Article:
What began as an emergency situation in the parish in 1992 because of the poor quality of well water in the parish, has turned into a $24 million blessing for 11,445 rural homes. As of today that is how many homes are provided water from four different water districts in the parish.
The only area where water lines have not been run are homes a few miles west of Kaplan up to the town of Gueydan. But, thanks to the USDA Rural Development, 380 new homes west of Kaplan will be given a chance to hook up to the parish’s water system in the next two years.
This week the USDA is awarding Waterworks District #1 of Vermilion Parish $3 million to assist with the construction of 60.4 miles of new waterlines. Once completed, customers will have access to quality, reliable and safe water.
The project is expected to take 18 months. The water lines will be extended from the newest District #1 water plant built two miles west of Kaplan on La. 14. That plant has been open just under two years.
The entire water project began in 1992 with the first water system built in Pecan Island because of salt in water wells. Over the next 18 years, more lines were extended in Pecan Island. Today, there are 390 customers on 23 miles of water lines.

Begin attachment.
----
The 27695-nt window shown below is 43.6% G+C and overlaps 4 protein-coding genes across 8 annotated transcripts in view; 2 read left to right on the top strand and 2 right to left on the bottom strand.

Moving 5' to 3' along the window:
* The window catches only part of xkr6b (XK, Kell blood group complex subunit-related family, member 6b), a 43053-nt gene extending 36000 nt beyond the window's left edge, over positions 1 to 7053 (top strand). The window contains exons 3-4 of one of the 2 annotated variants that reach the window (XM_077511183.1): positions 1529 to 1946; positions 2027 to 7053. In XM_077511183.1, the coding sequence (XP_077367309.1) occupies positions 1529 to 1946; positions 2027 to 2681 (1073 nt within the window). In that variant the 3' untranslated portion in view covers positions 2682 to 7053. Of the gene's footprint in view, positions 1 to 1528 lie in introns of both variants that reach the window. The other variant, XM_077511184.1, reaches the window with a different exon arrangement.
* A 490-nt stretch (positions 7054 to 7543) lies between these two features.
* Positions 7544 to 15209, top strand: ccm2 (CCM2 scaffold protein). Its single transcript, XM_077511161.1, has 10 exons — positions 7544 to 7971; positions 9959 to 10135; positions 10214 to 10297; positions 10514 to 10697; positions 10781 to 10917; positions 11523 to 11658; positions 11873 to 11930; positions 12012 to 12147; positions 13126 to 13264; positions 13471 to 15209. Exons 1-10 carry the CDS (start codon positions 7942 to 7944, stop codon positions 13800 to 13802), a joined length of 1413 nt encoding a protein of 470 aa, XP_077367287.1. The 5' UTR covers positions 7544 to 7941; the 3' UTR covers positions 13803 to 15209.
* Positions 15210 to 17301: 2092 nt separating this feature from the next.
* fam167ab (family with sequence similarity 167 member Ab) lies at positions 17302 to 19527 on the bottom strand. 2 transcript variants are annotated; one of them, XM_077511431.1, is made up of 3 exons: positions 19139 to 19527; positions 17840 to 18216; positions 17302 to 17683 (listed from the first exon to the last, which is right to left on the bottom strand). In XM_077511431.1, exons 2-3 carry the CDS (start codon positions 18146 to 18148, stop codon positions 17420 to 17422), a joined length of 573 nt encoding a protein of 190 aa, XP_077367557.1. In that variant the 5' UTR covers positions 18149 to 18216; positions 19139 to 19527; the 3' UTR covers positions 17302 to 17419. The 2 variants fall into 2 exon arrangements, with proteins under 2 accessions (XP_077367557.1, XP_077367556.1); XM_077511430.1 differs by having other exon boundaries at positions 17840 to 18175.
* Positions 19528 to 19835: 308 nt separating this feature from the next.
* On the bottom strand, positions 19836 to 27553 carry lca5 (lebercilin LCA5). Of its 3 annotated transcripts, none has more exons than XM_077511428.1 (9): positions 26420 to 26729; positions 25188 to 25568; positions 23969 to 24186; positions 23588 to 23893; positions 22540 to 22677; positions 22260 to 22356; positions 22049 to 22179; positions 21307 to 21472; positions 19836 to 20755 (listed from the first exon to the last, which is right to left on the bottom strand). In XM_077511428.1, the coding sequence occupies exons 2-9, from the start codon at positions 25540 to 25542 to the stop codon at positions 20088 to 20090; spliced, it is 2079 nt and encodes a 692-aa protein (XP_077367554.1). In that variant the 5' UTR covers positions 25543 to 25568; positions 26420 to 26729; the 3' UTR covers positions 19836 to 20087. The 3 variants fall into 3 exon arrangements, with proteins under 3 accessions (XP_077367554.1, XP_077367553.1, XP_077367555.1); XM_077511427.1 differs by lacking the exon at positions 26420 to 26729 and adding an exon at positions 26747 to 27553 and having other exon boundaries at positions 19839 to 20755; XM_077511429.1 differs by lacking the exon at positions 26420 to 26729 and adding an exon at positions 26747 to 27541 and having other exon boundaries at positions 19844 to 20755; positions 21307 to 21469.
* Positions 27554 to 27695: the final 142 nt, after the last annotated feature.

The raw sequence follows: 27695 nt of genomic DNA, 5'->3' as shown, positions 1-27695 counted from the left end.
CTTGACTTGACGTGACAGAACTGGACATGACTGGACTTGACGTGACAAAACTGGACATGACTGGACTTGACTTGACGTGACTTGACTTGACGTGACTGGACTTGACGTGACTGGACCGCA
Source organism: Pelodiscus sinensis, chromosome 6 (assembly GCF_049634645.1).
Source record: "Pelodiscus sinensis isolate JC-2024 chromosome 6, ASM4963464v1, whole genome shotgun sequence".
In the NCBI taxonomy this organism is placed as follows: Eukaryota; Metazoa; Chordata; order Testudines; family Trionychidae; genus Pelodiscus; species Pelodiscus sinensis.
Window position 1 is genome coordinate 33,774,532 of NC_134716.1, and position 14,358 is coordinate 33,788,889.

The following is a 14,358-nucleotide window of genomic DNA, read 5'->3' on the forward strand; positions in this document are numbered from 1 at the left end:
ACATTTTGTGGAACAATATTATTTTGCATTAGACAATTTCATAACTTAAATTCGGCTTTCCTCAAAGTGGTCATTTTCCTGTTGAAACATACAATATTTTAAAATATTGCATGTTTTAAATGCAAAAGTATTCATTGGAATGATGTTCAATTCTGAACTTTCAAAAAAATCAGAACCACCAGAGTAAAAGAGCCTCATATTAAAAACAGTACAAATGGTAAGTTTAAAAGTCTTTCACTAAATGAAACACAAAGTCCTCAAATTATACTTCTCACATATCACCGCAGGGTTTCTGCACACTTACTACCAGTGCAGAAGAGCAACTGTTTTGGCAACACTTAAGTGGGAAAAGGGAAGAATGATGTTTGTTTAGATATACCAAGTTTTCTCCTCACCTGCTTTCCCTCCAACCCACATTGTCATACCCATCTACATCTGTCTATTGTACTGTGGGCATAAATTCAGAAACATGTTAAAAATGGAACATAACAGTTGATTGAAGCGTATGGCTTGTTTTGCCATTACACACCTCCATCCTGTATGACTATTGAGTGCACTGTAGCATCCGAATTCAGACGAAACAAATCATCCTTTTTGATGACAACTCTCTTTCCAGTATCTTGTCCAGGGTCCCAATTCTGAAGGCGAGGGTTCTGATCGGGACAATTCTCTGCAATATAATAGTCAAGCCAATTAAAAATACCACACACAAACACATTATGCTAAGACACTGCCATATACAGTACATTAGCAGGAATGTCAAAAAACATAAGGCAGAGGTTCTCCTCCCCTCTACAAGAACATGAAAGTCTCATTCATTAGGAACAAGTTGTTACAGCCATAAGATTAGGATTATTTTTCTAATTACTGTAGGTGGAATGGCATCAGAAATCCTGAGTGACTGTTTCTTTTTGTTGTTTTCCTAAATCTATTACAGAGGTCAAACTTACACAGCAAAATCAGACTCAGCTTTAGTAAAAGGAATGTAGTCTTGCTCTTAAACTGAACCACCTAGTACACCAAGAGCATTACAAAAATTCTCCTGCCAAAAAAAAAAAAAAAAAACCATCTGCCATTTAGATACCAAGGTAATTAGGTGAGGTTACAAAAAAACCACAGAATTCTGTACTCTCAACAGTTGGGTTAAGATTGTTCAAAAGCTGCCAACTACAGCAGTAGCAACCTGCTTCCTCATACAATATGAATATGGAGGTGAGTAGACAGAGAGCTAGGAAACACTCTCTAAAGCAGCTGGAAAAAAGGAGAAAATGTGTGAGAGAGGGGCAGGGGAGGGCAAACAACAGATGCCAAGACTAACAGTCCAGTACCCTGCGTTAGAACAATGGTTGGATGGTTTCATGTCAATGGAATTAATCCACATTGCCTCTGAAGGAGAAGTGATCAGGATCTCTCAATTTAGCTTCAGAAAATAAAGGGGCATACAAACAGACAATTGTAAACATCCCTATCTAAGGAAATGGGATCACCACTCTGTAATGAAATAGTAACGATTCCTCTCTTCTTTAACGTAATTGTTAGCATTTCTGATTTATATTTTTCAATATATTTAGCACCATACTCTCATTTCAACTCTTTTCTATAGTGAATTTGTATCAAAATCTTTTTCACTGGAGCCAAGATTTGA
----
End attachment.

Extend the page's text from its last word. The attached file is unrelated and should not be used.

The big construction of water plants and lines began in 1994-95 with the building of the North Vermilion water treatment plant, Southeast Water Treament Plant (south of Abbeville), and Magnolia Water District located east of Abbeville and north of Erath.
Over the next 15 years, the lines were extended throughout the parish.
The water lines in the North Vermilion Parish had the largest growth their first 10 years of existence. Today the system provides water for 6,805 customers and covers 411 miles. Three plants provide homes water west of the Vermilion River and north of Kaplan. In 2004 a water treatment plant was built in Esther and emergency water lines near Forked Island/E. Broussard area due to arsenic found in the water. The final water treatment plant was built west of Kaplan for a cost of $2 million.
Once the water lines are completed, the next phase is maintenance and upgrading of the lines and systems, said Engineer Gene Sellers who helped design the rural system.
“Once the parish is covered, we oversee the growth of the system,” Sellers said.
The North Vermilion area has had the largest increase in customers over the last 15 years. New subdivisions with new homes mean new customers. Until the new plant west of Kaplan began operating, a strain was put on the North Vermilion plant. The building of the water plant went of Kaplan help provide water to the North Vermilion area.
Sellers pointed out that all of the water systems are tied in together, so if one goes out because of a hurricane, water can be diverted from another water system in the parish.